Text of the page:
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Should You Be Impressed By Brinker International's (NYSE:EAT) Returns on Capital?

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Simply Wall St
·3 min read
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Finding a business that has the potential to grow substantially is not easy, but it is possible if we look at a few key financial metrics. Amongst other things, we'll want to see two things; firstly, a growing return on capital employed (ROCE) and secondly, an expansion in the company's amount of capital employed. This shows us that it's a compounding machine, able to continually reinvest its earnings back into the business and generate higher returns. However, after briefly looking over the numbers, we don't think Brinker International (NYSE:EAT) has the makings of a multi-bagger going forward, but let's have a look at why that may be.

Return On Capital Employed (ROCE): What is it?

For those that aren't sure what ROCE is, it measures the amount of pre-tax profits a company can generate from the capital employed in its business. To calculate this metric for Brinker International, this is the formula:

Return on Capital Employed = Earnings Before Interest and Tax (EBIT) ÷ (Total Assets - Current Liabilities)

0.059 = US$108m ÷ (US$2.3b - US$510m) (Based on the trailing twelve months to September 2020).

Therefore, Brinker International has an ROCE of 5.9%. In absolute terms, that's a low return, but it's much better than the Hospitality industry average of 4.6%.

View our latest analysis for Brinker International

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Above you can see how the current ROCE for Brinker International compares to its prior returns on capital, but there's only so much you can tell from the past. If you're interested, you can view the analysts predictions in our free report on analyst forecasts for the company.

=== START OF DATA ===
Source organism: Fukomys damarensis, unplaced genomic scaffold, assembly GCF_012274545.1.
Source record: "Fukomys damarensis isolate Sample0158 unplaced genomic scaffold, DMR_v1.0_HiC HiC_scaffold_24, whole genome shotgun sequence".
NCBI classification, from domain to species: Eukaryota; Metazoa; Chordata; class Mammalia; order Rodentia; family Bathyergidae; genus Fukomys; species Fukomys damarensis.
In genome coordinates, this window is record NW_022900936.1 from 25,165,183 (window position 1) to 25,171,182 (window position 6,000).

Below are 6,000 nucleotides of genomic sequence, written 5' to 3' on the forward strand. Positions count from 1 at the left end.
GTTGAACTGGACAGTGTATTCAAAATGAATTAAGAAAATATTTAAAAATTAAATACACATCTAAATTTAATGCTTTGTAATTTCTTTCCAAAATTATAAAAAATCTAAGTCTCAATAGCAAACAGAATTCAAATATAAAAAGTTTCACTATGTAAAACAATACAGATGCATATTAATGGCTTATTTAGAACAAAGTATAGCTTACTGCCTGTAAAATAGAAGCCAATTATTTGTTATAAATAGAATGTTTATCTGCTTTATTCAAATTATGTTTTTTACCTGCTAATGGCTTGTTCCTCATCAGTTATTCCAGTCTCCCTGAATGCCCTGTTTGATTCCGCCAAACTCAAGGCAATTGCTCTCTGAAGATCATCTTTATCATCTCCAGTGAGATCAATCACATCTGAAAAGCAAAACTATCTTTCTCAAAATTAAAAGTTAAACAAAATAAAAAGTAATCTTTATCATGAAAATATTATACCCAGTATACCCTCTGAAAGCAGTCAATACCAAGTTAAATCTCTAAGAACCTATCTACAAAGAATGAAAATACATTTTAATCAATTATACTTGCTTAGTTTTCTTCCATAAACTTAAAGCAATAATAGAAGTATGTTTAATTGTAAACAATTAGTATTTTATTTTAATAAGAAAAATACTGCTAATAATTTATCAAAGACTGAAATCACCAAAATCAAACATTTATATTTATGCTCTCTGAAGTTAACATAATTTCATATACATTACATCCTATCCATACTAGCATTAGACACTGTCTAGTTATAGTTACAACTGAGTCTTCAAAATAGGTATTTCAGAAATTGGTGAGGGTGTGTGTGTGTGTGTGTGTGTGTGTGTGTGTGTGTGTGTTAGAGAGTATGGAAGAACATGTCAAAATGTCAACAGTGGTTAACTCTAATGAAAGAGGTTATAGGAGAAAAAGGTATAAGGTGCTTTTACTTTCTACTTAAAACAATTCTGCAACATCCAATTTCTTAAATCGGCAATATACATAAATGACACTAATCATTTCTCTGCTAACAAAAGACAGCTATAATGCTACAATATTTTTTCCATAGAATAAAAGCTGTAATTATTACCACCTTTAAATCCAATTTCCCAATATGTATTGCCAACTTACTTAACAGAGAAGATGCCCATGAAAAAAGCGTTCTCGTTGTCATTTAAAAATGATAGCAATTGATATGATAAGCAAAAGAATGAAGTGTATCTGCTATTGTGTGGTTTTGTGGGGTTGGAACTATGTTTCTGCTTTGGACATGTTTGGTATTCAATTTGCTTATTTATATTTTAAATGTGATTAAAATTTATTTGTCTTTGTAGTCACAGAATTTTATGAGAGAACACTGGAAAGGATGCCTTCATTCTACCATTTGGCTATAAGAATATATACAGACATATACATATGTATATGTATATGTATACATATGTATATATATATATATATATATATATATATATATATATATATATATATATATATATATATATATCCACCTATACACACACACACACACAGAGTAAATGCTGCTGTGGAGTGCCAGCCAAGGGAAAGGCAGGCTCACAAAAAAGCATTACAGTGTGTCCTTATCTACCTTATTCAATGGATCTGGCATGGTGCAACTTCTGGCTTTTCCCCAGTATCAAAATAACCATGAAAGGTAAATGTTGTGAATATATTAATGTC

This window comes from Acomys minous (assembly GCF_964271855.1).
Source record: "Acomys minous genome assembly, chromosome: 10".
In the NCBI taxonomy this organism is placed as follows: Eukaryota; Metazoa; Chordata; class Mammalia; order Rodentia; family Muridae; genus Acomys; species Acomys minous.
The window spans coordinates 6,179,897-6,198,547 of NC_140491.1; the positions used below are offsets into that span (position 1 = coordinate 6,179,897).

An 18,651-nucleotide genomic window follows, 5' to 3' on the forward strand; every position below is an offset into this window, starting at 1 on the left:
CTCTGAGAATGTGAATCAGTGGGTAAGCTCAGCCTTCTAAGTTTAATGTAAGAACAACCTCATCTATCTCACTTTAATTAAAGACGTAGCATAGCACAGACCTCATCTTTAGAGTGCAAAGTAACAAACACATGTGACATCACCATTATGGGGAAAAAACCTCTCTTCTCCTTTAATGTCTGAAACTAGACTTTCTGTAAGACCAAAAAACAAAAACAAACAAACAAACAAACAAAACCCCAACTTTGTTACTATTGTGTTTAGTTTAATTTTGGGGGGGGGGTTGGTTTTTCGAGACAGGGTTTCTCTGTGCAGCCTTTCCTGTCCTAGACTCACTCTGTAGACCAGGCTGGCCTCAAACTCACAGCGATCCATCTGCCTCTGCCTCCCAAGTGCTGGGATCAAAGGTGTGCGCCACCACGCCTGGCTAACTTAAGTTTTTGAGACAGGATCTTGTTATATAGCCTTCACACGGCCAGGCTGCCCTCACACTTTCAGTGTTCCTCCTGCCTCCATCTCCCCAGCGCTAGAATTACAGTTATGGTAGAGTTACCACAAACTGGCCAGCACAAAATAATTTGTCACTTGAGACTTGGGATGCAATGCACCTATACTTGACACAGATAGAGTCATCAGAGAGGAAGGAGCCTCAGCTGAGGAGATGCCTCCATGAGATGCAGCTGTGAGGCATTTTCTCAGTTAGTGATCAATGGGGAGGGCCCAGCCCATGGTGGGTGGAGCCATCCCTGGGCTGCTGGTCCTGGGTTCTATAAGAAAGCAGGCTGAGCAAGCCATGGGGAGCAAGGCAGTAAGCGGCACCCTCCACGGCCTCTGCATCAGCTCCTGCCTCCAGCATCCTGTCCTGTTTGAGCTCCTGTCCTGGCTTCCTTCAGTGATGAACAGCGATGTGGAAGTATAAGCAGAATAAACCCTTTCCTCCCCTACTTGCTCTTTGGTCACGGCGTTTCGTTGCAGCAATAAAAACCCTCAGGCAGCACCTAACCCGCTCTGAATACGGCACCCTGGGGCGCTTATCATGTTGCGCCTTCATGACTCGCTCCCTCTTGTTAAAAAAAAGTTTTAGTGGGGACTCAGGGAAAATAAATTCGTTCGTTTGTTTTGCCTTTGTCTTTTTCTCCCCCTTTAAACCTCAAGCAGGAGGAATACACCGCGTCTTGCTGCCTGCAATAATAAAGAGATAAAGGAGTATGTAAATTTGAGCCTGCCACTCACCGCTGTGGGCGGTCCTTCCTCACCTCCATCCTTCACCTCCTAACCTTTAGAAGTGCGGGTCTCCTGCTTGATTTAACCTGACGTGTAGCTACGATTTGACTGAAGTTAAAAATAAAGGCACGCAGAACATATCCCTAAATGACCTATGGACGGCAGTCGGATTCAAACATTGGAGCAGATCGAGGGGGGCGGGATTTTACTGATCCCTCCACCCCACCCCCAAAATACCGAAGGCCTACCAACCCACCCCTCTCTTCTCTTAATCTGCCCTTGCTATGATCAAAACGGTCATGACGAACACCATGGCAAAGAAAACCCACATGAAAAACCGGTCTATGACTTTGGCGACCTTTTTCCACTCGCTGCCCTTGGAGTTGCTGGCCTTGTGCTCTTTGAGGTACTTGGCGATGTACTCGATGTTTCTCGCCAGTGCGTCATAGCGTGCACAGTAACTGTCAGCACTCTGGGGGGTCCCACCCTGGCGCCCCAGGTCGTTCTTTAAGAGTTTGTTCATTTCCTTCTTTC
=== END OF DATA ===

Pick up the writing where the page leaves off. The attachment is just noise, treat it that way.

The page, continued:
How Are Returns Trending?

Unfortunately, the trend isn't great with ROCE falling from 28% five years ago, while capital employed has grown 58%. However, some of the increase in capital employed could be attributed to the recent capital raising that's been completed prior to their latest reporting period, so keep that in mind when looking at the ROCE decrease. Brinker International probably hasn't received a full year of earnings yet from the new funds it raised, so these figures should be taken with a grain of salt.

In Conclusion...

In summary, Brinker International is reinvesting funds back into the business for growth but unfortunately it looks like sales haven't increased much just yet. Unsurprisingly, the stock has only gained 32% over the last five years, which potentially indicates that investors are accounting for this going forward. So if you're looking for a multi-bagger, the underlying trends indicate you may have better chances elsewhere.

Since virtually every company faces some risks, it's worth knowing what they are, and we've spotted 5 warning signs for Brinker International (of which 1 is a bit unpleasant!) that you should know about.

For those who like to invest in solid companies, check out this free list of companies with solid balance sheets and high returns on equity.

This article by Simply Wall St is general in nature. It does not constitute a recommendation to buy or sell any stock, and does not take account of your objectives, or your financial situation. We aim to bring you long-term focused analysis driven by fundamental data. Note that our analysis may not factor in the latest price-sensitive company announcements or qualitative material. Simply Wall St has no position in any stocks mentioned.

Have feedback on this article? Concerned about the content? Get in touch with us directly. Alternatively, email editorial-team@simplywallst.com.